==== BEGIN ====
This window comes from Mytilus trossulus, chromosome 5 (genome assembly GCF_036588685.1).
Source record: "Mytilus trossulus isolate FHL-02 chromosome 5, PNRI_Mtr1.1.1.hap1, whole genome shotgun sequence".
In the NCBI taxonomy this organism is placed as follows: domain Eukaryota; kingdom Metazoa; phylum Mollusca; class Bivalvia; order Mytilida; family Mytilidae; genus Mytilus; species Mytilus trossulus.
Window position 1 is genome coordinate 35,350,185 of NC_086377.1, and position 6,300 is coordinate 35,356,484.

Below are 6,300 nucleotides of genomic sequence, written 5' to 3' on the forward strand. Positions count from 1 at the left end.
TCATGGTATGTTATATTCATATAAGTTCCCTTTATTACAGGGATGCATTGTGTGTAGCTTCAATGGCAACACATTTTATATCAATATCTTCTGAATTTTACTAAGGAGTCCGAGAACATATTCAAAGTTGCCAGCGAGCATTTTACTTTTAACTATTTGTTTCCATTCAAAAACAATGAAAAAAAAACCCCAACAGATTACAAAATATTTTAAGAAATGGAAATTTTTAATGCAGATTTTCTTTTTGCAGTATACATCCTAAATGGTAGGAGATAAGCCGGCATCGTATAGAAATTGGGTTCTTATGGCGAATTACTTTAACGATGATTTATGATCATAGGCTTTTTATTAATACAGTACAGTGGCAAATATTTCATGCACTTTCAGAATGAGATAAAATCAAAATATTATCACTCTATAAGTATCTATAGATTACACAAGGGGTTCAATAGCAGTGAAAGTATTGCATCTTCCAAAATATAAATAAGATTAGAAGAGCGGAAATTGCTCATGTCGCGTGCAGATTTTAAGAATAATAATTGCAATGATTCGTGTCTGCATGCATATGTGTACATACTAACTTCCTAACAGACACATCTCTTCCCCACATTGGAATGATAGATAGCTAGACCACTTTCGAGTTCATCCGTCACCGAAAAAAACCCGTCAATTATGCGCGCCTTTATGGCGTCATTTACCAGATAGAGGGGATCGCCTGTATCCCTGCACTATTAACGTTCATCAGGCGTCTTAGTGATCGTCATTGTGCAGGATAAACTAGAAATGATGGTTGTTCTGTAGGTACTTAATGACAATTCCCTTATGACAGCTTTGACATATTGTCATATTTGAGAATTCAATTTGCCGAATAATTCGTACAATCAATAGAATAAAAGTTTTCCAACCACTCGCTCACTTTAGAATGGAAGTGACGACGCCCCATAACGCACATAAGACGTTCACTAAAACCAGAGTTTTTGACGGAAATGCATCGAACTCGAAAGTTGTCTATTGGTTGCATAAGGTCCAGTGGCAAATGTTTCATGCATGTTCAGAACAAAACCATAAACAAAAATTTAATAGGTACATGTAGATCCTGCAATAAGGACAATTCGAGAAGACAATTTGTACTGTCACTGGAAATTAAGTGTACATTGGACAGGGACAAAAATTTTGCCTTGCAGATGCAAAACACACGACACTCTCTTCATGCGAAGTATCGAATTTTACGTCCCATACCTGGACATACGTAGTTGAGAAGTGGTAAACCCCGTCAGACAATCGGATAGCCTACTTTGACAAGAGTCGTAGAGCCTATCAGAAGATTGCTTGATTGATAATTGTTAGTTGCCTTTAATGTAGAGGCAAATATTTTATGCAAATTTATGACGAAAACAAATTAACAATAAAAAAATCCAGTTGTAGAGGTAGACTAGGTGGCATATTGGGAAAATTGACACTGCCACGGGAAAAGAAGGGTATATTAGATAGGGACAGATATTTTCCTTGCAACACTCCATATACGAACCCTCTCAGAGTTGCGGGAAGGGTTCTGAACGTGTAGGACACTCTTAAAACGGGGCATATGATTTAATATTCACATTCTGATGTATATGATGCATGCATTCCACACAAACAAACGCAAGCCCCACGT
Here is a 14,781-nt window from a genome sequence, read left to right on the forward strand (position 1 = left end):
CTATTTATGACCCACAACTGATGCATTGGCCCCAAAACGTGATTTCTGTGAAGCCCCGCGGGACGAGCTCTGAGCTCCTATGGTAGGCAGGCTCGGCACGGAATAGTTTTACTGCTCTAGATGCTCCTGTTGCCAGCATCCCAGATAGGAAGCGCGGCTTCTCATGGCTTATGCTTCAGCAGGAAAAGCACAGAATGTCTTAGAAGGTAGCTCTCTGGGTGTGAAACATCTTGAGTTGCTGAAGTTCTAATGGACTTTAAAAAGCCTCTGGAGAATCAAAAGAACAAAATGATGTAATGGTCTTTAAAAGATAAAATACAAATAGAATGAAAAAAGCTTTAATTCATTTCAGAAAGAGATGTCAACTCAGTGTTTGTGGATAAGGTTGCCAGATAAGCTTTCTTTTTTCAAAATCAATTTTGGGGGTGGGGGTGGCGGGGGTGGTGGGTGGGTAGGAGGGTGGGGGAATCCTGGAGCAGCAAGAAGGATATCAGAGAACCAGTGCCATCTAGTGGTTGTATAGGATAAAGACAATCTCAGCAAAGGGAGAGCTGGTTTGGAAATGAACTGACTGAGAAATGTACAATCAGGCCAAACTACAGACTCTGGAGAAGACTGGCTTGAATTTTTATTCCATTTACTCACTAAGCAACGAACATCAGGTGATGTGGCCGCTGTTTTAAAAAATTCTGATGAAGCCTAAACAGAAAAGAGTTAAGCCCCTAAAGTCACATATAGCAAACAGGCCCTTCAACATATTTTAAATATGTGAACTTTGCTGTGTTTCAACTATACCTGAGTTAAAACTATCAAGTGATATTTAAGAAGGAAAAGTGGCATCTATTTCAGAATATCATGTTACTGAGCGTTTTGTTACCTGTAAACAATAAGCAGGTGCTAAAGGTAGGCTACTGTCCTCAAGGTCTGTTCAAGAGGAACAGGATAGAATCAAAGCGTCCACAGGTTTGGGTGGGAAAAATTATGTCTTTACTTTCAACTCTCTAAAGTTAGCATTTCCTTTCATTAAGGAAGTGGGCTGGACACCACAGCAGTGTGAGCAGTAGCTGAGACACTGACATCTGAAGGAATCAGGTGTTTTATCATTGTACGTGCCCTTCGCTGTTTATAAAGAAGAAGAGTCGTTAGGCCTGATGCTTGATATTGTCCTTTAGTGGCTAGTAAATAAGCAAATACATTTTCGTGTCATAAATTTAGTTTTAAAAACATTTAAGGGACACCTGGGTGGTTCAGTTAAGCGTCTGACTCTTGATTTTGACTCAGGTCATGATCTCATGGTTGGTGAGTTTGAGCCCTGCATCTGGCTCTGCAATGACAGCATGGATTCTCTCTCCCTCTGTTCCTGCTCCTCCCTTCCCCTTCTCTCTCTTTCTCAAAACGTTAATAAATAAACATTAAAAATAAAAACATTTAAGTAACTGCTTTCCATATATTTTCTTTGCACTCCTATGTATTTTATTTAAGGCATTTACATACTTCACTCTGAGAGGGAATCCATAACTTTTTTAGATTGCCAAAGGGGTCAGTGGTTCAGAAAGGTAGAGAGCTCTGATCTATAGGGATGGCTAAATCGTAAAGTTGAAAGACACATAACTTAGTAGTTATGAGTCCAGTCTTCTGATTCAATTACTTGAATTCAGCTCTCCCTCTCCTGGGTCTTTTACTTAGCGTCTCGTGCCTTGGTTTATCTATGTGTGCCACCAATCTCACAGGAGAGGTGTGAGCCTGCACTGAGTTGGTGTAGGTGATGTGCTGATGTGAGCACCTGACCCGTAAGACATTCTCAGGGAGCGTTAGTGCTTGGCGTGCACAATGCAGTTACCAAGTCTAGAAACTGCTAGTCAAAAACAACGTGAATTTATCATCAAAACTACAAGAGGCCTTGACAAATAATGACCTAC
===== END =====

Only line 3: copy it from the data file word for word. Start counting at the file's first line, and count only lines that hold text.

In the NCBI taxonomy this organism is placed as follows: domain Eukaryota; kingdom Metazoa; phylum Mollusca; class Bivalvia; order Mytilida; family Mytilidae; genus Mytilus; species Mytilus trossulus.